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editorial

Business leaders defy anti-tax orthodoxy

 Erskine Bowles, right, and Alan Simpson, left, released their report in late 2010.

ASSOCIATED PRESS

Erskine Bowles, right, and Alan Simpson, left, released their report in late 2010.

Lower taxes may be the economic elixir for many candidates in Tuesday’s election. But it’s worth noting that among those with the closest vantage point to the economy, lower taxes aren’t the top priority. Deficit reduction is.

Late last month, CEOs from dozens of well-known firms — Microsoft, Weyerhaeuser, Delta Airlines, Cisco, Honeywell, UPS, Motorola Solutions, Dow Chemical, General Electric, Bank of America, Aetna, Time Warner, Goldman Sachs, JPMorgan Chase, and more — released a statement calling for a deficit-reduction package that includes not just more budget cuts but more revenue.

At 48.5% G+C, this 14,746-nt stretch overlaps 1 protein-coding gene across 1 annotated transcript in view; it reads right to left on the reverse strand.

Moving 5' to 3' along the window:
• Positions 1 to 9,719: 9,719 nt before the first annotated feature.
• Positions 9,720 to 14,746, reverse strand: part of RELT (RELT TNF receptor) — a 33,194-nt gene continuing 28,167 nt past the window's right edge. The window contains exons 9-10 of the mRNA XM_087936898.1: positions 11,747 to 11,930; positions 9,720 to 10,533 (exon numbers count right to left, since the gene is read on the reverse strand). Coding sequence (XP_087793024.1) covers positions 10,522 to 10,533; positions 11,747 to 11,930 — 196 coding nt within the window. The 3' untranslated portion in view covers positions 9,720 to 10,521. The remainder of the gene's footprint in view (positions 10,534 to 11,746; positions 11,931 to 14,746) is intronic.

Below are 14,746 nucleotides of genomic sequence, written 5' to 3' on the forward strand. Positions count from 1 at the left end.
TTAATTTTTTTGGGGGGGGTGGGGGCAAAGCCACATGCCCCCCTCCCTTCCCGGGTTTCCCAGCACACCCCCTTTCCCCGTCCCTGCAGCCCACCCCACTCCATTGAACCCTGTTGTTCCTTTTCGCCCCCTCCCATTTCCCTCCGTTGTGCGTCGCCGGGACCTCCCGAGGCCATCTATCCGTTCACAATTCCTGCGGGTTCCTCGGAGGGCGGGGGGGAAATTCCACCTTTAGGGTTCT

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The statement was done under the auspices of Fix the Debt, founded by Alan Simpson and Erskine Bowles, co-chairmen of the Simpson-Bowles Commission. Thus, it’s not surprising that the business leaders favor a framework like the one the commission proposed. Along with cuts in projected spending, they call for lower tax rates on a broader tax base — but with a rate/base combination that will bring in more tax dollars, as President Obama has proposed, rather than the revenue-neutral approach promised by Mitt Romney.

Almost everyone agrees that more budget cuts will be necessary. The real value of this public statement is in demonstrating that much of the business community has come to recognize a second reality: New revenues are also needed.

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